It is, at face value, the seeds of a massive RIA asset growth story. When Mark Tibergien, Pershing Advisor Solutions CEO, took over in 2010, those assets, counted more conservatively to include only classic RIA assets, stood at $53 billion. See: Pershing clarifies how it's the un-Schwab and a far-flung crowd pours in to South Florida.

Other RIA fears include: becoming software-obsolescent, running short on talent to compete and complete succession and the fear of not being able to manage the firm as rivals hire professional managers. See: The big impression Mark Tibergien and his reverse mentor, Kayla Flaten, 25, made on me over a Manhattan lunch.

'Coach and counsel'

Mark Tibergien with Pershing colleagues Karen Novak, Gabe Garcia and Evan LaHuta.

Dolly said BNY Mellon is investing an additional $50 million over the next several years to bolster its staffing and improve the client experience through technology innovation, as well as investing in marketing programs to further increase advisors' ability to grow.

“Advisors are starting to have a conscious strategy around the future of their business, viewing people as an investment, not a cost,” Tibergien said, commenting on Pershing’s strategic investments.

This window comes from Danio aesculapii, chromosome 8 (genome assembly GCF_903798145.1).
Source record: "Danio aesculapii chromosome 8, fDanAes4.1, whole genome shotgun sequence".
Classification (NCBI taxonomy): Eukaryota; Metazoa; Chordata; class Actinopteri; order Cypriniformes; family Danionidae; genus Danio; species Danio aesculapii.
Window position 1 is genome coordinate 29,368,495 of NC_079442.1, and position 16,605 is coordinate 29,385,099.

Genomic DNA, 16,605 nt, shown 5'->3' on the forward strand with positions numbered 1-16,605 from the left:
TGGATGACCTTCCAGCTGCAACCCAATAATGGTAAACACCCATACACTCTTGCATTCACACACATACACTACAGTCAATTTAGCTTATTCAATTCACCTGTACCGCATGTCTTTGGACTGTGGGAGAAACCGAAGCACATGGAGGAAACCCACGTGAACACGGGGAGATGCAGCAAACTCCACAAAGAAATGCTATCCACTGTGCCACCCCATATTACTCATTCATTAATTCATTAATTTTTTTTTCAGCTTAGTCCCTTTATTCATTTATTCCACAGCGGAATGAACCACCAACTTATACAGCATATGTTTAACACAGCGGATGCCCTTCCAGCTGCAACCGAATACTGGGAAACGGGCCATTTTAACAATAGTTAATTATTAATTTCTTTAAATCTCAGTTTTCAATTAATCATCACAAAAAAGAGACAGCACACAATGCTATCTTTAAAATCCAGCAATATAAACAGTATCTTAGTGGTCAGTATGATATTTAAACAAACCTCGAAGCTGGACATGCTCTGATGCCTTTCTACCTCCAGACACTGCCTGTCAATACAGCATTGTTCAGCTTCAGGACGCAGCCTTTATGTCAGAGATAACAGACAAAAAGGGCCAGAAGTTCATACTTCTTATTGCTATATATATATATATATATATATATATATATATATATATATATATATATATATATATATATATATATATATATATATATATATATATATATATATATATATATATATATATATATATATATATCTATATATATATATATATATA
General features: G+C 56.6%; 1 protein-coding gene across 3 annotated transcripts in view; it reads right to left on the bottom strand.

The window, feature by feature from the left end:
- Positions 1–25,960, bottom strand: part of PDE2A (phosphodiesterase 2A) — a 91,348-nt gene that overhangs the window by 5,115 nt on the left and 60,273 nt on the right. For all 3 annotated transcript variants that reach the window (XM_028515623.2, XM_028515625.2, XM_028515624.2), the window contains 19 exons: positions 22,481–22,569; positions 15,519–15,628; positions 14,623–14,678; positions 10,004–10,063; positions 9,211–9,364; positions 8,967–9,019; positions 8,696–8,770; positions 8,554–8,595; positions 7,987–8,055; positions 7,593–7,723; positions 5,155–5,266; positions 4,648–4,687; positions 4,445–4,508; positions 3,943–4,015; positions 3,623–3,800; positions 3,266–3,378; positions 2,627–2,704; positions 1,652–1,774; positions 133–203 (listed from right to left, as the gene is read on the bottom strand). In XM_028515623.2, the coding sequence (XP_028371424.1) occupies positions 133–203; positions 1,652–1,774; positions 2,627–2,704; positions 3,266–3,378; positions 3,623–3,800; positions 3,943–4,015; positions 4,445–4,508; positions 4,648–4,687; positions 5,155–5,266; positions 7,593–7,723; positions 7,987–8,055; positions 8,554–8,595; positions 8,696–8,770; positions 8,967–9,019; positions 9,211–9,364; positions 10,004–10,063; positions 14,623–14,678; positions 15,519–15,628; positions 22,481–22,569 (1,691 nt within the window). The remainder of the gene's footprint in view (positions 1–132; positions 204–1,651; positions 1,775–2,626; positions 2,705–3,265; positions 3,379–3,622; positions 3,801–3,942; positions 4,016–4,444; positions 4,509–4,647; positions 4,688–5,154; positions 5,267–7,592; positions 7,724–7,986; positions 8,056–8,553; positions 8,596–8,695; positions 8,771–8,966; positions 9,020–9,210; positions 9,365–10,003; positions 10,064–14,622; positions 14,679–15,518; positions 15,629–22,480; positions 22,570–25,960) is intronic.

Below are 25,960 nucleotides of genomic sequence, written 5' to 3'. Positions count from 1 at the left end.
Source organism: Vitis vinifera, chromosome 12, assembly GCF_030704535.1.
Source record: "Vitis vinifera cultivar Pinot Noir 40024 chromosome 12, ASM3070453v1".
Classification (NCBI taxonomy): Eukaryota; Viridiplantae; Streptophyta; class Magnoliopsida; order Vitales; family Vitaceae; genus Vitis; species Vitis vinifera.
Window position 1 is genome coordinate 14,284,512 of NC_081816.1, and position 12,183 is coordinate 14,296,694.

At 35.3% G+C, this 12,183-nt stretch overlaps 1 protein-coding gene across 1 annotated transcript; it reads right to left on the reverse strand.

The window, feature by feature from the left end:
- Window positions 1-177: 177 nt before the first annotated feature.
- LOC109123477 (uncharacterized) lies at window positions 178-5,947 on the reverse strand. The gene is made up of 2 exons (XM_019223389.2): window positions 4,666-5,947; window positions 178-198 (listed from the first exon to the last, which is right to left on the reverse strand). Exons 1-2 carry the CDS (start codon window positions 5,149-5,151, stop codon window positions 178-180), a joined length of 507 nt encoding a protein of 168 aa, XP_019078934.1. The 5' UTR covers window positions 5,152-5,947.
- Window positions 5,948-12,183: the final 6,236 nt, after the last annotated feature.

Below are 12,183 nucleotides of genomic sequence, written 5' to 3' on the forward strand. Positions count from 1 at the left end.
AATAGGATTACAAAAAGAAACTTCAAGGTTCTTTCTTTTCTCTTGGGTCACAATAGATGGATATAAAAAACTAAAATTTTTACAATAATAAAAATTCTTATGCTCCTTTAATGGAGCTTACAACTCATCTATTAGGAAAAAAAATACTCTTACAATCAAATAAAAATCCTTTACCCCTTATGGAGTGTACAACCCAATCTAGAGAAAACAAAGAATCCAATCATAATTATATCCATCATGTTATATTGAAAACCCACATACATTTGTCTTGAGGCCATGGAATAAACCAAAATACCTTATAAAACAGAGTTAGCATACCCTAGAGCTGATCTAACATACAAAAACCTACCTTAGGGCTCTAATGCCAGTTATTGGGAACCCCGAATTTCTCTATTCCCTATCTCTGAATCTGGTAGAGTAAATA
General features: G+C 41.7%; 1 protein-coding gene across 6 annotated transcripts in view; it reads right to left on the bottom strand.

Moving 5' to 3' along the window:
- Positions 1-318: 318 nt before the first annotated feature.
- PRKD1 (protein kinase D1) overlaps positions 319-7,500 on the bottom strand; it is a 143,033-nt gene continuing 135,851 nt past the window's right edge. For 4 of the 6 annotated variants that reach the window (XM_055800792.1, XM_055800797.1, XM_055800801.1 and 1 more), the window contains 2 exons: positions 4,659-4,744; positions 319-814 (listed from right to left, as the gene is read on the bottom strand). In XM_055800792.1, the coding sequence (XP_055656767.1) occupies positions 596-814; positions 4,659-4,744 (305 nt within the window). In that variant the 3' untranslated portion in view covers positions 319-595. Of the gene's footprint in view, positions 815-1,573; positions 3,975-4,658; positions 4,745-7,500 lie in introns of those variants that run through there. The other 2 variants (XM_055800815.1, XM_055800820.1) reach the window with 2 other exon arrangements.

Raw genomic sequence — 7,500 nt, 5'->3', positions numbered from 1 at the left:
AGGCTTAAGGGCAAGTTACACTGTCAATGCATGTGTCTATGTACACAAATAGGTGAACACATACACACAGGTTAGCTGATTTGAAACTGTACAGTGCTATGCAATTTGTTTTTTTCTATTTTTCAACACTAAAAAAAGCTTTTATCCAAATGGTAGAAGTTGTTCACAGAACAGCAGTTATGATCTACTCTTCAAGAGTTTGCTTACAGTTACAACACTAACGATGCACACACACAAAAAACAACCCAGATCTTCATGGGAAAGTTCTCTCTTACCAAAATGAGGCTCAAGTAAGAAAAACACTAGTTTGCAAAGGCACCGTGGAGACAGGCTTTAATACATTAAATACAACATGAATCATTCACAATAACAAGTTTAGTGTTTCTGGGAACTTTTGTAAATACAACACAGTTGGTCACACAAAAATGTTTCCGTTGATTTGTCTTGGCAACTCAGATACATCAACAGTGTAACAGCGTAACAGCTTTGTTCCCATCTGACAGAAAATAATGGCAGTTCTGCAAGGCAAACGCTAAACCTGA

“There is now a growth in professional management, a focus on businesses rather than practices, and our goal is to coach and counsel these firms to hire professional management, gaining experts in running the business which can be transformational.” See: Eavesdropping on the Moss Adams workshop: How big and broadly owned your firm should be.

Dolly added: “The talent shortage in the industry will become even more acute and costs will continue to rise.” See: Tibergien uses brutal honesty to captivate big Schwab RIAs and others at San Francisco event.

Conversation imminent

In a world of mounting profit-margin pressures, it is the rival custodians that are cruising for a bruising, according to Tibergien, who joined Gabe Garcia, a managing director at Pershing, and colleagues Evan LaHuta, head of client experience and managing director at PAS; Karen Novak, chief operating officer; and Ben Harrison, managing director and head of new business development for a sit-down that I joined prior to the kick-off of Pershing’s 20th annual INSITE conference.